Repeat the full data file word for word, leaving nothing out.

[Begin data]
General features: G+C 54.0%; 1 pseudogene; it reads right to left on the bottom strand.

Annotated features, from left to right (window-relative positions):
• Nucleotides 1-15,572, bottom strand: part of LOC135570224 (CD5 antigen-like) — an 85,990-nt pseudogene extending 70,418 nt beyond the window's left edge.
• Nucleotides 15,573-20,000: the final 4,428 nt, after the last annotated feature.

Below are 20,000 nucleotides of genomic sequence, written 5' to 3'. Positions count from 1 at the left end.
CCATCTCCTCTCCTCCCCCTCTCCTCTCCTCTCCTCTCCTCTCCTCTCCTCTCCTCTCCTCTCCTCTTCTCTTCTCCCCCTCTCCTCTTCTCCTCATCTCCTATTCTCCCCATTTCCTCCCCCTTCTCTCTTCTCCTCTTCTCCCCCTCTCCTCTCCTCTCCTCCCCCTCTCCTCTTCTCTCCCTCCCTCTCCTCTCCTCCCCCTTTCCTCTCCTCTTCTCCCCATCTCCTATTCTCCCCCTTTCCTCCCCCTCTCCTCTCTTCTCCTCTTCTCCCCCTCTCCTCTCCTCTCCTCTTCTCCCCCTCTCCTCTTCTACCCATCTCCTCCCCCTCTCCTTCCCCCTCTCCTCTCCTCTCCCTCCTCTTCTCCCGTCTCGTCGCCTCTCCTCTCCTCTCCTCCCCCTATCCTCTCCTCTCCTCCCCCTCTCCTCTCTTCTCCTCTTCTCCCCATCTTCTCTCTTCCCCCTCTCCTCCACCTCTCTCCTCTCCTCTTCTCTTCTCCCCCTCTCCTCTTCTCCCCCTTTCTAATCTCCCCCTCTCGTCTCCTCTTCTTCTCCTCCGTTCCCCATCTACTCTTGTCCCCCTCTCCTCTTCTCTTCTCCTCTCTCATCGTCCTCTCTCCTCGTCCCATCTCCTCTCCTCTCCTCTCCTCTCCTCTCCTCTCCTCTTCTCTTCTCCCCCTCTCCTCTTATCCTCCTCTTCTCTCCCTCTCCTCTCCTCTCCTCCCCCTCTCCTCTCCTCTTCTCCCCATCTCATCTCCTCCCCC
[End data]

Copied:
General features: G+C 54.0%; 1 pseudogene; it reads right to left on the bottom strand.

Annotated features, from left to right (window-relative positions):
• Nucleotides 1-15,572, bottom strand: part of LOC135570224 (CD5 antigen-like) — an 85,990-nt pseudogene extending 70,418 nt beyond the window's left edge.
• Nucleotides 15,573-20,000: the final 4,428 nt, after the last annotated feature.

Below are 20,000 nucleotides of genomic sequence, written 5' to 3'. Positions count from 1 at the left end.
CCATCTCCTCTCCTCCCCCTCTCCTCTCCTCTCCTCTCCTCTCCTCTCCTCTCCTCTCCTCTCCTCTTCTCTTCTCCCCCTCTCCTCTTCTCCTCATCTCCTATTCTCCCCATTTCCTCCCCCTTCTCTCTTCTCCTCTTCTCCCCCTCTCCTCTCCTCTCCTCCCCCTCTCCTCTTCTCTCCCTCCCTCTCCTCTCCTCCCCCTTTCCTCTCCTCTTCTCCCCATCTCCTATTCTCCCCCTTTCCTCCCCCTCTCCTCTCTTCTCCTCTTCTCCCCCTCTCCTCTCCTCTCCTCTTCTCCCCCTCTCCTCTTCTACCCATCTCCTCCCCCTCTCCTTCCCCCTCTCCTCTCCTCTCCCTCCTCTTCTCCCGTCTCGTCGCCTCTCCTCTCCTCTCCTCCCCCTATCCTCTCCTCTCCTCCCCCTCTCCTCTCTTCTCCTCTTCTCCCCATCTTCTCTCTTCCCCCTCTCCTCCACCTCTCTCCTCTCCTCTTCTCTTCTCCCCCTCTCCTCTTCTCCCCCTTTCTAATCTCCCCCTCTCGTCTCCTCTTCTTCTCCTCCGTTCCCCATCTACTCTTGTCCCCCTCTCCTCTTCTCTTCTCCTCTCTCATCGTCCTCTCTCCTCGTCCCATCTCCTCTCCTCTCCTCTCCTCTCCTCTCCTCTCCTCTTCTCTTCTCCCCCTCTCCTCTTATCCTCCTCTTCTCTCCCTCTCCTCTCCTCTCCTCCCCCTCTCCTCTCCTCTTCTCCCCATCTCATCTCCTCCCCC